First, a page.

The American Lawyer reports the latest financial results from Burford Capital Ltd., a publicly traded litigation funder, and notes that the huge financial returns show that "the US litigation funding industry…is rapidly evolving as a way to help under-funded plaintiffs use America's costly court system."
18. "McDermott to Close Rome Office, With Layoffs to Follow," 03.13.17.
The American Lawyer reports that McDermott Will & Emery will close its Rome office, which will result in the loss of some jobs and some lawyer relocations to other offices.
19. "A Fumble on a Key Fafsa Tool, and a Failure to Communicate," 03.13.17.
The New York Times reports on the technology fail that has frustrated thousands of federal financial aid applicants trying to complete the Free Application for Federal Student Aid online this month.
20. "Is Your Firm's Partner Comp Spread Too Narrow?," 03.10.17.
A former law firm COO, writing for The American Lawyer, makes the case for increasing partner compensation spreads.
21. "Big Law Heads Home — But Will It Work For You?," 03.10.17.
The American Lawyer reports that "Morgan, Lewis & Bockius [has] announced a new policy allowing US and UK associates with two or more years at the firm to spend one to two days a week working remotely."
a. "Two BigLaw firms announce work-from-home policies for associates," 03.13.17.
More on this from the ABA Journal as Jackson Lewis also announces a new policy for associates.
22. "More Companies Consolidate Outside Legal Work: LexisNexis Report," 03.10.17.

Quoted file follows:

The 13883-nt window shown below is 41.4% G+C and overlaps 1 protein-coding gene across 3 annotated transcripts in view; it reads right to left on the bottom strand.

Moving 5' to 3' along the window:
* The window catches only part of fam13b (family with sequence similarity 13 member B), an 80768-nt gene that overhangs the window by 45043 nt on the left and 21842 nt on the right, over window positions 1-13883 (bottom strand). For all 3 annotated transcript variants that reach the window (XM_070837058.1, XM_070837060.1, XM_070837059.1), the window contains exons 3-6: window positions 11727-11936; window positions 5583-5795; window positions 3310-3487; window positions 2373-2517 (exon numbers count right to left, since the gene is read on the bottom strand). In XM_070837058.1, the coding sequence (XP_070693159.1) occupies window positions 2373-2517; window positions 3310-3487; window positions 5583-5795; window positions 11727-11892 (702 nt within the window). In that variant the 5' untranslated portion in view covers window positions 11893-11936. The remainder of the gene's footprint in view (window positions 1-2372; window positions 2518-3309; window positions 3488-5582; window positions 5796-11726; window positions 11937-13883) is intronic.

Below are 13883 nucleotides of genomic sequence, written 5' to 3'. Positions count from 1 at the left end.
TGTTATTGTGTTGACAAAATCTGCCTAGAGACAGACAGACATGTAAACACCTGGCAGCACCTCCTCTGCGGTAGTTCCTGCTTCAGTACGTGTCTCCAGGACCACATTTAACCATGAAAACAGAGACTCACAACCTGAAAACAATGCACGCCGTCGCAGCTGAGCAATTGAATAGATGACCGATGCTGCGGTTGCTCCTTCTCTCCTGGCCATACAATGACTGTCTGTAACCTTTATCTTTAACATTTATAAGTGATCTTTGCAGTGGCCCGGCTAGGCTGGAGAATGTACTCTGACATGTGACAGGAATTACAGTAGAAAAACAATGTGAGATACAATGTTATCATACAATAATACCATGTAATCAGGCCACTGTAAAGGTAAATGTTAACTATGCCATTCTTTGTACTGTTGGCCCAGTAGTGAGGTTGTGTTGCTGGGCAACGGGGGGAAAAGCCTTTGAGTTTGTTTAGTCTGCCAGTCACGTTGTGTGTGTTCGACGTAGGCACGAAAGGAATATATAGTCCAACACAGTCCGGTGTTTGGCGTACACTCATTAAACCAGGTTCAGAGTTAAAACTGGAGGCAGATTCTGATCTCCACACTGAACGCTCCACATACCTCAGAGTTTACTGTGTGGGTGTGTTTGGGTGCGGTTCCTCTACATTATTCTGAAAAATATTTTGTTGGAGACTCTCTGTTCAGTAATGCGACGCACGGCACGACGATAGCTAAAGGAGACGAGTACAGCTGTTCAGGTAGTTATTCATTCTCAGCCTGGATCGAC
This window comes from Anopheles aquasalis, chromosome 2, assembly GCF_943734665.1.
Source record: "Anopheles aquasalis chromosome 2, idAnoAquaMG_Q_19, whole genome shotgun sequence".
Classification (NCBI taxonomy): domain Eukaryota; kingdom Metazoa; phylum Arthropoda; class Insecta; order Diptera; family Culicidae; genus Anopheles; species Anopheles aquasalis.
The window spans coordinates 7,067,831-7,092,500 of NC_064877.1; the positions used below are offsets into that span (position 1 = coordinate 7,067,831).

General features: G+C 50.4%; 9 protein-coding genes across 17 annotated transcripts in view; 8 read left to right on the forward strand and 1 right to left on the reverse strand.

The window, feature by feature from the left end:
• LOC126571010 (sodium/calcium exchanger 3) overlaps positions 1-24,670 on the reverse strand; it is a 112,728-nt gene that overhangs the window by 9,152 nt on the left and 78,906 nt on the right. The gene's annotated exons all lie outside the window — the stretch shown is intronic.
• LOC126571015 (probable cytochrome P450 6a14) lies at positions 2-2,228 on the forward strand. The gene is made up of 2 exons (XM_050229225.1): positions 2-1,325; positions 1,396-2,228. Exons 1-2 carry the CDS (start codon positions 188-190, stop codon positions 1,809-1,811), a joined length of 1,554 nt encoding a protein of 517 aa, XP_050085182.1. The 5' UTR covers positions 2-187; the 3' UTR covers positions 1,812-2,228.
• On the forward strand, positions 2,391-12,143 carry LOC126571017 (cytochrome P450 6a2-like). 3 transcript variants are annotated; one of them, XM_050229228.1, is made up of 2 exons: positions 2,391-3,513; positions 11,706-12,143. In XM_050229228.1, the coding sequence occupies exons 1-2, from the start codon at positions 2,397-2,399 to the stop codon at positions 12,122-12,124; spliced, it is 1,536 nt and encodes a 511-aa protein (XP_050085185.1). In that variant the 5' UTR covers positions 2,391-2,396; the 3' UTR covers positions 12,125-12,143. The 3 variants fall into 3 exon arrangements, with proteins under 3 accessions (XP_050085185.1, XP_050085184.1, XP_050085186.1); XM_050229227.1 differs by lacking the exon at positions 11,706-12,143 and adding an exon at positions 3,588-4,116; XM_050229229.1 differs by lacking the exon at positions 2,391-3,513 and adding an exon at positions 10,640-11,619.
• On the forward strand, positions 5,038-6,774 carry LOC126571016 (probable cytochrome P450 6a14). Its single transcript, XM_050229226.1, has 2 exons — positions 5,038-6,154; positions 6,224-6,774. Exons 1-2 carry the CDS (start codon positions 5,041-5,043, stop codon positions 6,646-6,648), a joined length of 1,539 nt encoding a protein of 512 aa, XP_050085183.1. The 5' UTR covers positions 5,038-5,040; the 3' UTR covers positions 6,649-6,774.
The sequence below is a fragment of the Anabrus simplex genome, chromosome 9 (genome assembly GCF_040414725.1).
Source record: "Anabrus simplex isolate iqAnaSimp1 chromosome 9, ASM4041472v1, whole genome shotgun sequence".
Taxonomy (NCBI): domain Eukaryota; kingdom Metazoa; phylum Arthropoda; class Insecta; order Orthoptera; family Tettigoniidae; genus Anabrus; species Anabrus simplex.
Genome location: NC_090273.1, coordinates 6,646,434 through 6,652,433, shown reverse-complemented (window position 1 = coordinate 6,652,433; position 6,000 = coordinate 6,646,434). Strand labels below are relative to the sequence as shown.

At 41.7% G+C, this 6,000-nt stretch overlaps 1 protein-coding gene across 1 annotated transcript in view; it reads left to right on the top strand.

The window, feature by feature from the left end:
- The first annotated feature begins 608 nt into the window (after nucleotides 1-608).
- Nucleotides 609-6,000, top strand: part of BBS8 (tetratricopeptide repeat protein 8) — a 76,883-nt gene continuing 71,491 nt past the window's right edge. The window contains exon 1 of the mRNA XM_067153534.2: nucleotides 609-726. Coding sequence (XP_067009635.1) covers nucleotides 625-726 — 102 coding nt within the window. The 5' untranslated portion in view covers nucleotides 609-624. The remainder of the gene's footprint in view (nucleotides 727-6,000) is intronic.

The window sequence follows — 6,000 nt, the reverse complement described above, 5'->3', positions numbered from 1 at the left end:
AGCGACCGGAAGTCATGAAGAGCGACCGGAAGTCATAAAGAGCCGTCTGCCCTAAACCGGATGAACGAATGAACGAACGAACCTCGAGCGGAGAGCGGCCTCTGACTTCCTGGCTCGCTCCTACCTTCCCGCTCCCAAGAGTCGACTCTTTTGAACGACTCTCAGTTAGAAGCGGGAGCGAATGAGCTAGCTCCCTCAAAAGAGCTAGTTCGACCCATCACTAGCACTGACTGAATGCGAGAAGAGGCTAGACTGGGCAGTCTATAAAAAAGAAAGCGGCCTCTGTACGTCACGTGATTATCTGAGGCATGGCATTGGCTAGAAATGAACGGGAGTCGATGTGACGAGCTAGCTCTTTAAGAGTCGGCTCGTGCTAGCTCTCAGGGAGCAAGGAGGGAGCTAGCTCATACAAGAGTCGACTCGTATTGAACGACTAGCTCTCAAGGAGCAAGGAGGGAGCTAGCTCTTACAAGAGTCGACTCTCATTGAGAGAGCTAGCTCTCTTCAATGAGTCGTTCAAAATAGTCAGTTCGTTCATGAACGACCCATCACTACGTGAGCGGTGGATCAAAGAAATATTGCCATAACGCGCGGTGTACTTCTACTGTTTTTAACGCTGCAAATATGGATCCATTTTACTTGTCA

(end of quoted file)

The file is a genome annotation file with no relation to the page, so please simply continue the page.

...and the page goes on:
Law.com reports on new survey results that show that corporate legal departments are continuing to cut the number of law firms that handle outside legal work.
a. "Report finds increase in consolidation of outside legal work," 03.13.17.
More on this from the ABA Journal.
23. "Arizona Summit law school to affiliate with historically black college," 03.10.17.
The ABA Journal reports that Arizona Summit School of Law has announced that it will sign an affiliation agreement with Bethune-Cookman University, a historically black college in Florida.
24. Law Firm Year-End Financial Reporting:
a. "Duane Morris Grows Revenue 4.6 Percent, PPP 4.4 Percent," 03.16.17. (Legal Intelligencer)
b. "Perkins Coie Posts Solid Growth in Revenue, Profits," 03.14.17. (American Lawyer: Revenue up 4.3%, PPP up 7.3%)
c. "DLA Piper's Revenue Falls on Post-Brexit Currency Slump, but New Approach Sees Profits Rise," 03.13.17. (American Lawyer: Revenue down 2.9%, PPP up 5.4%)
d. "O'Melveny & Myers Reports Strong Revenue and Income Growth in 2016," 03.10.17. (American Lawyer: Revenue up 5.2%, PPP up 10.8%).
e. "Saul Ewing Revenue Down 1.6%, PPP Down 5.6%," 03.10.17. (Legal Intelligencer)
March 10, 2017
March 3, 2017
February 24, 2017